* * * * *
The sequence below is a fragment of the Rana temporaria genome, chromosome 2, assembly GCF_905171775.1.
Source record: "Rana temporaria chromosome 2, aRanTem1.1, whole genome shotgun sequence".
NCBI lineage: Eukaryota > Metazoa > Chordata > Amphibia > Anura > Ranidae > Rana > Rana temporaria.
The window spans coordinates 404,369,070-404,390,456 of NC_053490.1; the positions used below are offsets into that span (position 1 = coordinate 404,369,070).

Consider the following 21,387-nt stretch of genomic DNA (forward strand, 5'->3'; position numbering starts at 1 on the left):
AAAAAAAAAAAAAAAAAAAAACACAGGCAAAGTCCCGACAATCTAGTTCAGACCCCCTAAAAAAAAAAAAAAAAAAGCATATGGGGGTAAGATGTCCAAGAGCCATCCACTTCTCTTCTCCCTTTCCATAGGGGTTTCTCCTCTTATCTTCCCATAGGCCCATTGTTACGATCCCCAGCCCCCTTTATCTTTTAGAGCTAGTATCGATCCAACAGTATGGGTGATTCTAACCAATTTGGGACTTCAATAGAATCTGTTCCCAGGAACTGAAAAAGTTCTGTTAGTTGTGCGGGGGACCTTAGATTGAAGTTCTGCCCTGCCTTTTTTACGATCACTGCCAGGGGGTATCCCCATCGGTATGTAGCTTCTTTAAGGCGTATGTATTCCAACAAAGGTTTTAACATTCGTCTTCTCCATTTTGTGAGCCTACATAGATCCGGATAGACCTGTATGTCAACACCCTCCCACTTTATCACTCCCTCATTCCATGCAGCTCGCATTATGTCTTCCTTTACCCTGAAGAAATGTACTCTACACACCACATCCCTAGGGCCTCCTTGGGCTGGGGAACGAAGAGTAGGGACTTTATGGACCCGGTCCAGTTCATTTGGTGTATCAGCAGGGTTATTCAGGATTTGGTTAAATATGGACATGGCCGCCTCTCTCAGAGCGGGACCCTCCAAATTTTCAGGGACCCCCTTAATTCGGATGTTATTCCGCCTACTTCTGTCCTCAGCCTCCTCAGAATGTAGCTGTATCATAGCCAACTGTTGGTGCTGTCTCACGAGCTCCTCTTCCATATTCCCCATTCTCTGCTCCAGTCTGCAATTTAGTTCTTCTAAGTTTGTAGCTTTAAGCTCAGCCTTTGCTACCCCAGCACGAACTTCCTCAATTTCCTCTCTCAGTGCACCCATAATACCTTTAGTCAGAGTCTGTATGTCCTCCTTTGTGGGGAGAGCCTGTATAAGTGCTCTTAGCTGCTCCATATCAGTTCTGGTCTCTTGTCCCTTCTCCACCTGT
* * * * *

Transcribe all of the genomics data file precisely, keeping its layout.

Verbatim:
The sequence below is a fragment of the Rana temporaria genome, chromosome 2, assembly GCF_905171775.1.
Source record: "Rana temporaria chromosome 2, aRanTem1.1, whole genome shotgun sequence".
NCBI lineage: Eukaryota > Metazoa > Chordata > Amphibia > Anura > Ranidae > Rana > Rana temporaria.
The window spans coordinates 404,369,070-404,390,456 of NC_053490.1; the positions used below are offsets into that span (position 1 = coordinate 404,369,070).

Consider the following 21,387-nt stretch of genomic DNA (forward strand, 5'->3'; position numbering starts at 1 on the left):
AAAAAAAAAAAAAAAAAAAAACACAGGCAAAGTCCCGACAATCTAGTTCAGACCCCCTAAAAAAAAAAAAAAAAAAGCATATGGGGGTAAGATGTCCAAGAGCCATCCACTTCTCTTCTCCCTTTCCATAGGGGTTTCTCCTCTTATCTTCCCATAGGCCCATTGTTACGATCCCCAGCCCCCTTTATCTTTTAGAGCTAGTATCGATCCAACAGTATGGGTGATTCTAACCAATTTGGGACTTCAATAGAATCTGTTCCCAGGAACTGAAAAAGTTCTGTTAGTTGTGCGGGGGACCTTAGATTGAAGTTCTGCCCTGCCTTTTTTACGATCACTGCCAGGGGGTATCCCCATCGGTATGTAGCTTCTTTAAGGCGTATGTATTCCAACAAAGGTTTTAACATTCGTCTTCTCCATTTTGTGAGCCTACATAGATCCGGATAGACCTGTATGTCAACACCCTCCCACTTTATCACTCCCTCATTCCATGCAGCTCGCATTATGTCTTCCTTTACCCTGAAGAAATGTACTCTACACACCACATCCCTAGGGCCTCCTTGGGCTGGGGAACGAAGAGTAGGGACTTTATGGACCCGGTCCAGTTCATTTGGTGTATCAGCAGGGTTATTCAGGATTTGGTTAAATATGGACATGGCCGCCTCTCTCAGAGCGGGACCCTCCAAATTTTCAGGGACCCCCTTAATTCGGATGTTATTCCGCCTACTTCTGTCCTCAGCCTCCTCAGAATGTAGCTGTATCATAGCCAACTGTTGGTGCTGTCTCACGAGCTCCTCTTCCATATTCCCCATTCTCTGCTCCAGTCTGCAATTTAGTTCTTCTAAGTTTGTAGCTTTAAGCTCAGCCTTTGCTACCCCAGCACGAACTTCCTCAATTTCCTCTCTCAGTGCACCCATAATACCTTTAGTCAGAGTCTGTATGTCCTCCTTTGTGGGGAGAGCCTGTATAAGTGCTCTTAGCTGCTCCATATCAGTTCTGGTCTCTTGTCCCTTCTCCACCTGT